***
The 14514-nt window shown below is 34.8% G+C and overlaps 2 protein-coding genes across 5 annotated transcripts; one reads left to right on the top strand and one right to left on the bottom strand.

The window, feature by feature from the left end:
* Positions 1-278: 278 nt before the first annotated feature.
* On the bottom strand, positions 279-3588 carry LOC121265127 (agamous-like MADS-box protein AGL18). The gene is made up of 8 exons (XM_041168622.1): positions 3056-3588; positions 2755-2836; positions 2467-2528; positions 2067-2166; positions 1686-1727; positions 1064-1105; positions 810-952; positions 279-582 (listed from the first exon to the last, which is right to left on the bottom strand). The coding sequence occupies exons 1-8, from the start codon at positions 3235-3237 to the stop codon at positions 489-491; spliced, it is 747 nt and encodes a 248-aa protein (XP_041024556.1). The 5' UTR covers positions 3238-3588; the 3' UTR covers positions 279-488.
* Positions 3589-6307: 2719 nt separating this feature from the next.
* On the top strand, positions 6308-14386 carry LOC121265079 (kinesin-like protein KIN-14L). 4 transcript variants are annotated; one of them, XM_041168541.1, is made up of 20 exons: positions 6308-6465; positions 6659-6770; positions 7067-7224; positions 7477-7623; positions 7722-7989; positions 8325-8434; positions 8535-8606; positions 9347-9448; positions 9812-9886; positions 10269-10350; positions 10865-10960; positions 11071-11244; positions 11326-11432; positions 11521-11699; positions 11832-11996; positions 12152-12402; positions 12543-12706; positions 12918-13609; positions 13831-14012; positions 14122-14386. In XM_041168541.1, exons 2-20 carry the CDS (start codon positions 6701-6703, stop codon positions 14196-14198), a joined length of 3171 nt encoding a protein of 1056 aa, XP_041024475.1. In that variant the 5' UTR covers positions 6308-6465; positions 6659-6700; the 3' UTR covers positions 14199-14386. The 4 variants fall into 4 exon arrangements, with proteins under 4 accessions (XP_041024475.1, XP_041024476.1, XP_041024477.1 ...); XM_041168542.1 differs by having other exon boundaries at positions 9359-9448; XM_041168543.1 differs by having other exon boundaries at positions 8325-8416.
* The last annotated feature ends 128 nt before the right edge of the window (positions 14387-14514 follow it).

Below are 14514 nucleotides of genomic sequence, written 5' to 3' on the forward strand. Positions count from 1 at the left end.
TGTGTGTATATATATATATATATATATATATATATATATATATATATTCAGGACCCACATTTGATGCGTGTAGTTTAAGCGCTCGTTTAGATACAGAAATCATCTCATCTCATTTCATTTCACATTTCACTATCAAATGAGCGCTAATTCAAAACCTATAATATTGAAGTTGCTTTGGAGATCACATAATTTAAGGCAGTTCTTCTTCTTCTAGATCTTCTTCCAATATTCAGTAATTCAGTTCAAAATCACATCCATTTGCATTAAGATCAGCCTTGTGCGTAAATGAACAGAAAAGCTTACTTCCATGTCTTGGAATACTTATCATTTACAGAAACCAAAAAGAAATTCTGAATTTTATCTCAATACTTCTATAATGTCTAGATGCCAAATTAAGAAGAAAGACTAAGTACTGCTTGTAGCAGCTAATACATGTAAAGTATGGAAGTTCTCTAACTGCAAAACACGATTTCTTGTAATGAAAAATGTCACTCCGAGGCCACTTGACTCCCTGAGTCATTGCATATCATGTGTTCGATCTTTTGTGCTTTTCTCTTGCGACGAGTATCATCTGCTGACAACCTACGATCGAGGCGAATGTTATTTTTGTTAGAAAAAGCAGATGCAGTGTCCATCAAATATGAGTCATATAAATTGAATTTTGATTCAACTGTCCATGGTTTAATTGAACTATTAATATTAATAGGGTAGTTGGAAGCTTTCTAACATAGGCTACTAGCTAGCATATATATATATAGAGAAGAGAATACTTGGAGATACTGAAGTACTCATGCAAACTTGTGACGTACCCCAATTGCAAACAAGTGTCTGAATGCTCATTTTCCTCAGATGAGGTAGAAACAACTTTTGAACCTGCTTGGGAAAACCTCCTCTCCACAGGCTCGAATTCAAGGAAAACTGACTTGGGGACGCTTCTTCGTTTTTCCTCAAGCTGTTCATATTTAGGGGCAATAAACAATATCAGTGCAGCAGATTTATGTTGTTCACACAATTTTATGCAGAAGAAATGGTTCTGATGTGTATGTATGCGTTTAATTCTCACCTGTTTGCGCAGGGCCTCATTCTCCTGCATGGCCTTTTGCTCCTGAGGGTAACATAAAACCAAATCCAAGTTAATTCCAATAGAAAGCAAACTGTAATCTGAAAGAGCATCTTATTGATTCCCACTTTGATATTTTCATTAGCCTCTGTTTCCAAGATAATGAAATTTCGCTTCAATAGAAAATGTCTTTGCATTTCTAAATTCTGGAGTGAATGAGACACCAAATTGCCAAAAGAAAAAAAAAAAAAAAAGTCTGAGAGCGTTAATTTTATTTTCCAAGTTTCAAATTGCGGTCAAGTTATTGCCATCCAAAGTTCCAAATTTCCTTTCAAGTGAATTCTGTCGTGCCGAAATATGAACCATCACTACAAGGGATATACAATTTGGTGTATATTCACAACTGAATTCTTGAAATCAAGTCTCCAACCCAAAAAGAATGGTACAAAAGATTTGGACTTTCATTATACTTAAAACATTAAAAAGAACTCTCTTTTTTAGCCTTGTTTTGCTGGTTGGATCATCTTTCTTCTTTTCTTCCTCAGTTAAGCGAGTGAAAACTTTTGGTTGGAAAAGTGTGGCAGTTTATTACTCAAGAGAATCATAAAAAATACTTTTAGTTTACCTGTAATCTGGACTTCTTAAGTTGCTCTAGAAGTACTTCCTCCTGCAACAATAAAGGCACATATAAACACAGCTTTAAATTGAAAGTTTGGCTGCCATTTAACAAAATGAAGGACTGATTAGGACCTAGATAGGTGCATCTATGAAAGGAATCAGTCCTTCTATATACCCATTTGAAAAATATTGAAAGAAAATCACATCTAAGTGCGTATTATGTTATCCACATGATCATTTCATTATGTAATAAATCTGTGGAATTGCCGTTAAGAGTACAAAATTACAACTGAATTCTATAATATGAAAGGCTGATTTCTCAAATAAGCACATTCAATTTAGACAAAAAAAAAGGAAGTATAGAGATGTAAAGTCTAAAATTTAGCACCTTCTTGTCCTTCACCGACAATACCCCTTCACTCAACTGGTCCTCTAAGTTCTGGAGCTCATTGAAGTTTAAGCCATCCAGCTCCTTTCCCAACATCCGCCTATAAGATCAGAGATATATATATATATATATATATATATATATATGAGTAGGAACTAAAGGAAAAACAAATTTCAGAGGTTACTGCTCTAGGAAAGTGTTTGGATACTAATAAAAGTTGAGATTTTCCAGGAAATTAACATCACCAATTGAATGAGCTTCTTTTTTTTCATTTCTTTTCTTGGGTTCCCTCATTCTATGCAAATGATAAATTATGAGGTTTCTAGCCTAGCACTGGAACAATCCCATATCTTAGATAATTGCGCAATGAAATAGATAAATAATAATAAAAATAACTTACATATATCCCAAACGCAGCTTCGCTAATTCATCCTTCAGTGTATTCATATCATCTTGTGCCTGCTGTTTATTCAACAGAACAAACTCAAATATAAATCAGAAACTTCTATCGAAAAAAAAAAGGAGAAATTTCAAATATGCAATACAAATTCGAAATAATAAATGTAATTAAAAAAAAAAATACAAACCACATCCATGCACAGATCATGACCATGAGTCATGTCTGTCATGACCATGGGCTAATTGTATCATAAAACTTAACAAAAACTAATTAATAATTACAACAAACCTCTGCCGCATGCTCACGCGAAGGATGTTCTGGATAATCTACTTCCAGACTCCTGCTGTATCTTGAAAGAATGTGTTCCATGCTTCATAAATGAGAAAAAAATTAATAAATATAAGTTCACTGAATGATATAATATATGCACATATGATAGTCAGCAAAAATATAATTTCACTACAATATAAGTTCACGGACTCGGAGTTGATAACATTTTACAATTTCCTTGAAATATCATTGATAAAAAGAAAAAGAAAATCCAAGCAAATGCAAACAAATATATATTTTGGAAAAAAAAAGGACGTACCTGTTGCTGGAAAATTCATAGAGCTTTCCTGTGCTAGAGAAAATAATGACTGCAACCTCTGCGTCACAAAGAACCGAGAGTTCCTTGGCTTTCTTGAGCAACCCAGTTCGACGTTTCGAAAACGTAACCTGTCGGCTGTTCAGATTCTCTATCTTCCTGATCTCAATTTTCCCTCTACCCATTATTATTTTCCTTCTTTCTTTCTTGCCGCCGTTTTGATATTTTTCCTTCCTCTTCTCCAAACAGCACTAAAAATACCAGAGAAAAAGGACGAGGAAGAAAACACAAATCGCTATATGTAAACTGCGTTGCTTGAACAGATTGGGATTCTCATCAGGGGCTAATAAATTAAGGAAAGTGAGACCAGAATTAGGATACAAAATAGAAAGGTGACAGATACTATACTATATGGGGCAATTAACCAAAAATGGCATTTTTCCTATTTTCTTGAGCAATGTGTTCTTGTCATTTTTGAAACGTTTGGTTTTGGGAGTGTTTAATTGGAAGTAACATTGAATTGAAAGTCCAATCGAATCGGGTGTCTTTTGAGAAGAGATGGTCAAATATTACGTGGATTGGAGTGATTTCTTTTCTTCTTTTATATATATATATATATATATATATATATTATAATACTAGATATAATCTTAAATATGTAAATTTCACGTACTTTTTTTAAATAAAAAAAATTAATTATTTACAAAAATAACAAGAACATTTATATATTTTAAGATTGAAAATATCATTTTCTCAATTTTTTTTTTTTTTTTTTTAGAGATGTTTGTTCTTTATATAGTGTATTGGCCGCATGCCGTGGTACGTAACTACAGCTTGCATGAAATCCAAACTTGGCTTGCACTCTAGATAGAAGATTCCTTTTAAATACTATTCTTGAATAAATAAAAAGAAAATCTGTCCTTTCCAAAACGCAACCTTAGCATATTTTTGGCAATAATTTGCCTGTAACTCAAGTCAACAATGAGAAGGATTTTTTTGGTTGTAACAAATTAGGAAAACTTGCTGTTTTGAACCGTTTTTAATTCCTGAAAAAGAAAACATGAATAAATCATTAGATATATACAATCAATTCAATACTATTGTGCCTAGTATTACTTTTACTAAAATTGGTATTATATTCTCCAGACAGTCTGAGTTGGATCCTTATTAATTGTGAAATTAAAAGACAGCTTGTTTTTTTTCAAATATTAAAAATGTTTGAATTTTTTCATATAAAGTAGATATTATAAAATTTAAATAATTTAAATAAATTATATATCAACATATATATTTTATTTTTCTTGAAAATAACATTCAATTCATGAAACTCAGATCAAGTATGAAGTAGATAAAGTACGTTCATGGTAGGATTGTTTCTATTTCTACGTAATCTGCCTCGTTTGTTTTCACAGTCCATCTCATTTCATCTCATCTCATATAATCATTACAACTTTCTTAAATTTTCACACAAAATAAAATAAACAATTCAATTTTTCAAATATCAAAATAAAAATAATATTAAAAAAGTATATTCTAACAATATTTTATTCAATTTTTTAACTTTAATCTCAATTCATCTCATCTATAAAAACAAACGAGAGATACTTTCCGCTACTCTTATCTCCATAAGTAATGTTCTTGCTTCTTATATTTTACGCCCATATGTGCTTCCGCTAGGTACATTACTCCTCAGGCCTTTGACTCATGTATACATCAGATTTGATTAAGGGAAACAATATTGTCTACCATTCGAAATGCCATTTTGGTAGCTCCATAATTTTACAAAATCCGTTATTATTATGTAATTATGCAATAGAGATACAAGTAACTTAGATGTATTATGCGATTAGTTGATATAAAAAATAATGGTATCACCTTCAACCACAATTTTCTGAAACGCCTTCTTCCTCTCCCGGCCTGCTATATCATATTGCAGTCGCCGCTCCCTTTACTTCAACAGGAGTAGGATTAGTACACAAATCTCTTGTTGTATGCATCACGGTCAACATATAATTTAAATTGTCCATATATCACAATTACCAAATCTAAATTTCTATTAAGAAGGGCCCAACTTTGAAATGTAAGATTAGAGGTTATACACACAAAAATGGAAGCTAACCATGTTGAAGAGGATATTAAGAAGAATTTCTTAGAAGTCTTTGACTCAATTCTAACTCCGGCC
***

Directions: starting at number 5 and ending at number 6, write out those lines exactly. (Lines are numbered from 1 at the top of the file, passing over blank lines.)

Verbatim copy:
* Positions 3589-6307: 2719 nt separating this feature from the next.
* On the top strand, positions 6308-14386 carry LOC121265079 (kinesin-like protein KIN-14L). 4 transcript variants are annotated; one of them, XM_041168541.1, is made up of 20 exons: positions 6308-6465; positions 6659-6770; positions 7067-7224; positions 7477-7623; positions 7722-7989; positions 8325-8434; positions 8535-8606; positions 9347-9448; positions 9812-9886; positions 10269-10350; positions 10865-10960; positions 11071-11244; positions 11326-11432; positions 11521-11699; positions 11832-11996; positions 12152-12402; positions 12543-12706; positions 12918-13609; positions 13831-14012; positions 14122-14386. In XM_041168541.1, exons 2-20 carry the CDS (start codon positions 6701-6703, stop codon positions 14196-14198), a joined length of 3171 nt encoding a protein of 1056 aa, XP_041024475.1. In that variant the 5' UTR covers positions 6308-6465; positions 6659-6700; the 3' UTR covers positions 14199-14386. The 4 variants fall into 4 exon arrangements, with proteins under 4 accessions (XP_041024475.1, XP_041024476.1, XP_041024477.1 ...); XM_041168542.1 differs by having other exon boundaries at positions 9359-9448; XM_041168543.1 differs by having other exon boundaries at positions 8325-8416.